Peer review: a guide for researchers

Added by Catherine Gray on 10 March 2010

This new guide provides researchers with an understanding of how peer review works and highlights some of the issues surround the current debates about the peer review process.

The growth in the size of the research community and of the volumes of research being undertaken in the UK and across the world means that the amount of time and effort put into the peer review system is growing too, and that it is coming under increasing scrutiny. The guide looks at how effective peer review is in selecting the best research proposals, as well as in detecting misconduct and malpractice.

It also looks at how fair the system is, and at the different levels of transparency involved in the process: from completely closed systems, where the identities of reviewers and those whose work is being reviewed are kept hidden from each other, and reports are not revealed, to completely transparent systems where identities and reports are openly revealed.

The burdens on researchers as submitters and reviewers are by far the biggest costs in the peer review system, and the guide outlines some of the measures that are being taken to reduce those burdens, or at least to keep them in check.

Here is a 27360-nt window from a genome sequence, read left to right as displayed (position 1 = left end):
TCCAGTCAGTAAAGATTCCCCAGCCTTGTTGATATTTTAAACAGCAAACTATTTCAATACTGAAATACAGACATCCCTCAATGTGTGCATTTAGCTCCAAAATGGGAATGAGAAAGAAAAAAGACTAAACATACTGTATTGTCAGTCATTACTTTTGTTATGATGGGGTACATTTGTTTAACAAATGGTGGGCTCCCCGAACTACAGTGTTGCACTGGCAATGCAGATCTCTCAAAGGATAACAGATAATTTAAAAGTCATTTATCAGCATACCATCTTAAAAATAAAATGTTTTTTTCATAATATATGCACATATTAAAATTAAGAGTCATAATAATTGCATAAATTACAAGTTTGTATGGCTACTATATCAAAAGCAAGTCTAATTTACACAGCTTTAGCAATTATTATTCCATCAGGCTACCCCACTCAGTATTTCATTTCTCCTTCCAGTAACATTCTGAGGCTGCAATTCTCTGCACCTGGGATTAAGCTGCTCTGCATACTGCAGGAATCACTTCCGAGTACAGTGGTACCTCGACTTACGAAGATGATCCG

The internet has provided new channels through which researchers can communicate their findings, and through which other researchers can comment on, annotate and evaluate them. These new opportunities bring new challenges as well. The take-up of the opportunities for open comments, ratings and recommender systems has been patchy to date; and we currently lack clear protocols for the review of findings circulated in multiple formats, including blogs and wikis. The mechanisms for peer review will undoubtedly change in coming years, but the principle will remain central to all those involved in the research community

The guide and flyer are available to download from the link below. Hard copies of the guide can also be ordered from catherine.gray@rin.ac.uk


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